‘This is a provocative idea and those first encountering it will express astonishment,’ Caleb Kelly — an internal medicine expert from Yale University who was not involved in the present study — wrote in an associated commentary article.
‘Yet, as the potential clinical role is considered and the data presented by [the team] is examined, enteral ventilation via anus emerges as a promising therapy deserving scientific and medical interest.’
The finding, Dr Kelly added, ‘opens the possibility of recruiting the distal gut to aid when mechanical ventilation of the lungs is inadequate.’
With their initial study complete, the researchers are planning to conduct further preclinical studies, while also beginning the regulatory steps needed to bring their respiration system to a clinical application that could be used on human patients.
Their ongoing work is being supported by the Japan Agency for Medical Research and Development, with the specific goal of helping to combat COVID-19.
‘The recent SARS-CoV-2 pandemic is overwhelming the clinical need for ventilators and artificial lungs — resulting in a critical shortage of available devices, and endangering patients’ lives worldwide,’ Dr Takebe said.
‘The level of arterial oxygenation provided by our ventilation system, if scaled for human application, is likely sufficient to treat patients with severe respiratory failure, potentially providing life-saving oxygenation.’
The full findings of the study were published in the journal Med.
ACUTE RESPIRATORY DISTRESS SYNDROME EXPLAINED
Acute respiratory distress syndrome (ARDS) is a life-threatening condition where the lungs cannot provide the body’s vital organs with enough oxygen.
It’s usually a complication of a serious existing health condition. This means most people are already in hospital by the time they develop ARDS.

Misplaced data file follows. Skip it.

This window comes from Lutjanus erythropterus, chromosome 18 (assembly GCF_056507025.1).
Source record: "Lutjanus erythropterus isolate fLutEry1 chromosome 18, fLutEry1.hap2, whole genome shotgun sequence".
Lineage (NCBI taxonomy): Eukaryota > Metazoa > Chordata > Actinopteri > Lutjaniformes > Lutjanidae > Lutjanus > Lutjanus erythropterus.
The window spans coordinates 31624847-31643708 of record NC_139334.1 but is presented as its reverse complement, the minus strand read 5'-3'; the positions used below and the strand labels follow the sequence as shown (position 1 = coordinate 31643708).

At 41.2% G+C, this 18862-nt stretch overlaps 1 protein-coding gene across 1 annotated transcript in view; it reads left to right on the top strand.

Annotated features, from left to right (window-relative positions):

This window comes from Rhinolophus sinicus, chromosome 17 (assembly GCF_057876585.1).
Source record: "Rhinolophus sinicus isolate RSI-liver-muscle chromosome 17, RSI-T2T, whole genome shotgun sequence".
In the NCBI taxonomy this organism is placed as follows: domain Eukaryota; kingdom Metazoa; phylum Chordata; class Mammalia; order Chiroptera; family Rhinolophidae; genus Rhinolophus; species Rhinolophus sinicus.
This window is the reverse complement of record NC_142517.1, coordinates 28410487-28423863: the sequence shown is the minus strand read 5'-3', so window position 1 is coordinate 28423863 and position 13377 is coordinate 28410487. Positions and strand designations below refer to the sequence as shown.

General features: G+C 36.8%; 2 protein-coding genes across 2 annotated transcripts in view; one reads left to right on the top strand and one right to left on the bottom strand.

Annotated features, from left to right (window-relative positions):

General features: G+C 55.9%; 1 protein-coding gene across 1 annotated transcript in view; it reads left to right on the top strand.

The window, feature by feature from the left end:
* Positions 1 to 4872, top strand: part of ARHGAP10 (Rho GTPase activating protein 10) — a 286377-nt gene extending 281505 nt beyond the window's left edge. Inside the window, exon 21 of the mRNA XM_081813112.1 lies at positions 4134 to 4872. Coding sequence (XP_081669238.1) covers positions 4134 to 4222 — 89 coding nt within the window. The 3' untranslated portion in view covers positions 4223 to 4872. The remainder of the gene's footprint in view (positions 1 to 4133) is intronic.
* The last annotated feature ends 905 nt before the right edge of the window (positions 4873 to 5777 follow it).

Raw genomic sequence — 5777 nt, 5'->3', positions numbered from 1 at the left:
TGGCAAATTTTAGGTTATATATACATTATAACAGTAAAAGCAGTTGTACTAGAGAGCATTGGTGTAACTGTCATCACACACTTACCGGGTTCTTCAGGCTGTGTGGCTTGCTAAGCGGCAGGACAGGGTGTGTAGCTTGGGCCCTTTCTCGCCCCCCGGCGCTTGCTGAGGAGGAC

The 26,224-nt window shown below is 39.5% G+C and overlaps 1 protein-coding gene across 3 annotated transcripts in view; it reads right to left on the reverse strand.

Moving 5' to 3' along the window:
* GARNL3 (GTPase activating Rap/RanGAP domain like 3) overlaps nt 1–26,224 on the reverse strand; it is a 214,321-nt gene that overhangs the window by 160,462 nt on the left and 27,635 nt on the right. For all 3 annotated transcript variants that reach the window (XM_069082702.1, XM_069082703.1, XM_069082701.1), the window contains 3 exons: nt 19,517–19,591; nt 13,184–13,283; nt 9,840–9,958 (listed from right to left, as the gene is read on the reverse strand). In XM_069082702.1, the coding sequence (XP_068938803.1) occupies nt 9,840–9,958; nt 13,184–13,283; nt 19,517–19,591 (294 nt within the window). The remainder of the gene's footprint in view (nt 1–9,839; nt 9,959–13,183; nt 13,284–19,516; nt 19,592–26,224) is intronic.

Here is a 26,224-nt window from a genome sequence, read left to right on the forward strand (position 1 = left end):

Symptoms of ARDS
These can include:
- severe shortness of breath
- rapid, shallow breathing
- tiredness, drowsiness or confusion
- feeling faint
When to get urgent medical help
Although most people get ARDS when they’re already in hospital, this is not always the case. It can start quickly as a result of an infection, such as pneumonia, or if someone accidentally inhales their vomit.
Call 999 immediately to ask for an ambulance if a child or adult is having breathing problems.
What causes ARDS?
ARDS happens when the lungs become severely inflamed from an infection or injury. The inflammation causes fluid from nearby blood vessels to leak into the tiny air sacs in your lungs, making breathing increasingly difficult.
The lungs can become inflamed after:
- pneumonia or severe flu
- a severe chest injury
- accidentally inhaling vomit, smoke or toxic chemicals
- near drowning
- acute pancreatitis – a serious condition where the pancreas becomes inflamed over a short time
- an adverse reaction to a blood transfusion
There’s no specific test to diagnose ARDS. A full assessment is needed to identify the underlying cause and rule out other conditions.
The assessment is likely to include:
- a physical examination
- blood tests to measure the amount of oxygen in the blood and check for an infection
- a pulse oximetry test, where a sensor attached to your fingertip, ear or toe is used to measure how much oxygen your blood is absorbing
- a chest X-ray and a CT scan to look for evidence of ARDS
- an echocardiogram – a type of ultrasound scan that’s used to look at your heart and nearby blood vessels
If you develop ARDS, you’ll probably be admitted to an intensive care unit (ICU) and use a breathing machine (ventilator) to help your breathing.
You breathe through a mask attached to the machine. If your breathing is severely affected, a breathing tube may be inserted down your throat and into your lungs.
Fluids and nutrients will be supplied through a feeding tube (nasogastric tube) that’s passed through your nose and into your stomach.
The underlying cause of ARDS should also be treated. For example, if it’s caused by a bacterial infection, you may need antibiotics.
How long you’ll need to stay in hospital depends on your individual circumstances and the cause of ARDS. Most people respond well to treatment, but it may be several weeks or months before you’re well enough to leave hospital.
Complications of ARDS
Because ARDS is often caused by a serious health condition, about 1 in 3 people who get it will die. But most deaths are the result of the underlying illness, rather than ARDS itself.
For those who survive, the main complications are linked with nerve and muscle damage, which causes pain and weakness.
Some people also develop psychological problems, such as post-traumatic stress disorder (PTSD) and depression.
The lungs usually recover and long-term lung failure after ARDS is rare.